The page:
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University Technical Colleges: enough to fill the skills gap?

01 April 2013

More UTCs are setting out to solve the UK's shortage of engineers, but will the total of 45 working establishments by 2015 be sufficient?

For five years the Baker Dearing Educational Trust has been working to establish a national network of University Technical Colleges (UTCs) - a new route to the education and training of 14-18 year-olds, which follows through to further study and employment. Five are now open, 12 will open this year, 15 next year, and now there will be a further 13 in 2015, bringing the total number to 45 spread across the country.

By providing a high quality training programme for budding technicians and engineers, it is hoped that UTCs will feed through candidates to help fill a worrying UK skills gap. UTCs enjoy all-party support and the Coalition continues to back them. They are employer-led and university supported, and are free standing technical schools for up to 800 14 to 18 year old students, with a typical working day of 8:30am to 5pm.

Students spend the equivalent of two days a week on practical study and three days a week on academic study.  Each UTC provides at least one technical specialism, alongside the key GCSEs in English, maths and science, as well as a modern foreign language, humanities, finance, business, entrepreneurial and employability skills. They currently have the support of 400 companies and 45 universities.

The Institution of Engineering and Technology (IET) is delighted that an additional 13 UTCs are due to open in 2015, believing the nationwide scheme will help to address what it calls a "huge lack" of technical education in schools.

Indeed, the IET is calling for the UTC programme to be speeded up as 1.86 million job openings, requiring engineering skills, are forecast by 2020. IET policy director Tony Whitehead bemoans the huge gap in technical education in the national curriculum. "This was made even worse by the government’s decision to exclude design and technology from the English Baccalaureate," he says.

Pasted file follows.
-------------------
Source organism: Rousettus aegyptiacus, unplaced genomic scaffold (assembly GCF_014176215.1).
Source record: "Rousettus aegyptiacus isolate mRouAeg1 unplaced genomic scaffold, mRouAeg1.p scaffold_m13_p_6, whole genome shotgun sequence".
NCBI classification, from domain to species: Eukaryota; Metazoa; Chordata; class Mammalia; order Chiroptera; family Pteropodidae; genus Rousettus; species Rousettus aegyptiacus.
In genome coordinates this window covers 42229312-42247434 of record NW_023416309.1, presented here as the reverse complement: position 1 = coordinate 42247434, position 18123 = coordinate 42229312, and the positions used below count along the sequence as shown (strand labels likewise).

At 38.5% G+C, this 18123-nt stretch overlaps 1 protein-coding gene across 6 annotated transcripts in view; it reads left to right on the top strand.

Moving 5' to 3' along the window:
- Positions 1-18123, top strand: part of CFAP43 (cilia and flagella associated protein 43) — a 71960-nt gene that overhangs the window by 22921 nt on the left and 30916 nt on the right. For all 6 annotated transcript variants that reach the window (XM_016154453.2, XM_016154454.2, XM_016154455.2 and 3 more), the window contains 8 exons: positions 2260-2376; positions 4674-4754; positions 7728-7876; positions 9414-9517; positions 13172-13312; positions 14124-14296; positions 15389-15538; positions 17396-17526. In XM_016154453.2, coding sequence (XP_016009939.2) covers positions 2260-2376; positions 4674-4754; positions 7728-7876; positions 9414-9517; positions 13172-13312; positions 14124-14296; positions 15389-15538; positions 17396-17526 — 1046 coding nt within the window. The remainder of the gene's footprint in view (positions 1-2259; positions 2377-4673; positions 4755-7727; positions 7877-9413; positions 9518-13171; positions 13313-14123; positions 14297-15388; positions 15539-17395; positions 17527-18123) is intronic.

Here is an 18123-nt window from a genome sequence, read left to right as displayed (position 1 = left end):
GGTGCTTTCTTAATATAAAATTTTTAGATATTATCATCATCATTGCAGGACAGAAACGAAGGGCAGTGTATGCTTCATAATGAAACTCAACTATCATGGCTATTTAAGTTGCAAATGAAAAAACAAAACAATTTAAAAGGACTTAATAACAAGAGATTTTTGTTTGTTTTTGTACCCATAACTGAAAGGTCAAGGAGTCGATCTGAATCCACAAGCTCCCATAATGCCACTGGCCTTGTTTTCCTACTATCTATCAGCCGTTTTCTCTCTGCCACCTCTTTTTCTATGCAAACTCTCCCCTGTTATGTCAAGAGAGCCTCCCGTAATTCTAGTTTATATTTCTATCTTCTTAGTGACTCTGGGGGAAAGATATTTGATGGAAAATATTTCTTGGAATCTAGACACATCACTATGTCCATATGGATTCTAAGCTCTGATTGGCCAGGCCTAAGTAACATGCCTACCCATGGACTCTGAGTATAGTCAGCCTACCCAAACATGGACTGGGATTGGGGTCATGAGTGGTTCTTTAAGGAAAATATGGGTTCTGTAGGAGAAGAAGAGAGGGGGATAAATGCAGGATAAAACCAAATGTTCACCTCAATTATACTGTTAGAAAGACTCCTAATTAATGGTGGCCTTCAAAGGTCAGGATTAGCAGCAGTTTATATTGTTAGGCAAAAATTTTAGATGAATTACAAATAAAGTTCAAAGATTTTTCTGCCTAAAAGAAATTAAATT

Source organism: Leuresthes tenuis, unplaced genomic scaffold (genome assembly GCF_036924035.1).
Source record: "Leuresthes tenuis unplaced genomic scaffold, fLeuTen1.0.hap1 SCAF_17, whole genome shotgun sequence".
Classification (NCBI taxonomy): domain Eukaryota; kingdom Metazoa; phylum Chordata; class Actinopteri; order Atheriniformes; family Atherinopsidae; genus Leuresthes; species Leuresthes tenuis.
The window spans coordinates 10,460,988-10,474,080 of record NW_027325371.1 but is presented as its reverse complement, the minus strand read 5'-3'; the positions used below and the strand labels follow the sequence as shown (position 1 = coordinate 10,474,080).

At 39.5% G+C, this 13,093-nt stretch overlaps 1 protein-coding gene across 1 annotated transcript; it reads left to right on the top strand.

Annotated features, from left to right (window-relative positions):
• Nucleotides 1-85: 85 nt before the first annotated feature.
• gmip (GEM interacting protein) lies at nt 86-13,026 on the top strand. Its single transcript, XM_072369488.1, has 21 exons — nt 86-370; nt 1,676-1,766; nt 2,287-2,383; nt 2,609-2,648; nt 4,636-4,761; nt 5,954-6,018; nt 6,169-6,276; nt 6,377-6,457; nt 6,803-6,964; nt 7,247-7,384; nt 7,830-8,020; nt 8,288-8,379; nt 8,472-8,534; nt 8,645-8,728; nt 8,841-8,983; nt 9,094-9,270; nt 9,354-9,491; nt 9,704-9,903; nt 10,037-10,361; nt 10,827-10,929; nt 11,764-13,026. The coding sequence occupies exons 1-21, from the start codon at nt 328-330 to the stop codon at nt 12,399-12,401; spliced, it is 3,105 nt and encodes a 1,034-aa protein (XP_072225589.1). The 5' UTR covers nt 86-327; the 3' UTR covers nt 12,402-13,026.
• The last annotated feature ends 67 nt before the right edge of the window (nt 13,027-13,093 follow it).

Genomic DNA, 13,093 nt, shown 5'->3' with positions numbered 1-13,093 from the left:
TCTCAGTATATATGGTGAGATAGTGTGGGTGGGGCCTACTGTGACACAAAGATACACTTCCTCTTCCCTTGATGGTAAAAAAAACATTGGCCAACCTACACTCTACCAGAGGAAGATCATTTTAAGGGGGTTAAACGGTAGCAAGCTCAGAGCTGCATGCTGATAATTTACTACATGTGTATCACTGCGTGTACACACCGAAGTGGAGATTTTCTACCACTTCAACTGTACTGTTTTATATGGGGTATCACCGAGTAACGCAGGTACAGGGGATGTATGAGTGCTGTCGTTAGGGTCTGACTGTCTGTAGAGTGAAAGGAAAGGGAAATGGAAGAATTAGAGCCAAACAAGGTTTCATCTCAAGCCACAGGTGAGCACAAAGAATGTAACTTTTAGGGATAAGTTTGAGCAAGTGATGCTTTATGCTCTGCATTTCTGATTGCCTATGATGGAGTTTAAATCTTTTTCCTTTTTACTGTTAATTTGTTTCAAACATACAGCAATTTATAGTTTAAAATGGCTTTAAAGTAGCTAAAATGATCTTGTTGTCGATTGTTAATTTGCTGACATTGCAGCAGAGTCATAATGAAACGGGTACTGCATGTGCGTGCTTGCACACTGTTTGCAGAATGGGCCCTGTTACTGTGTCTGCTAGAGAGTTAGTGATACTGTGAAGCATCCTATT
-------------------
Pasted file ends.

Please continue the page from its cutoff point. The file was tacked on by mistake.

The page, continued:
“UTCs offer students a technical and engineering focus alongside academic study and will be at the heart of delivering improvements in the economy and supporting the pipeline of future apprentices, technicians and engineers," Dr Whitehead continues. 

“Our most recent survey of employers showed a desire to recruit new staff, but they are struggling to find the right people with the right skills. Investments in our education system, including these new UTCs, are welcome news but with huge demand for engineering skills, the Government needs to take further actions to ensure the pipeline of future engineers and technicians is sufficient to meet the needs of the economy.”

Figures from the latest EngineeringUK report show that the UK needs to double the number of recruits into engineering to meet demand, with engineering companies projected to have 2.74 million job openings from 2010 to 2020, 1.86 million of which will call for engineering skills.

Les Hunt
Editor



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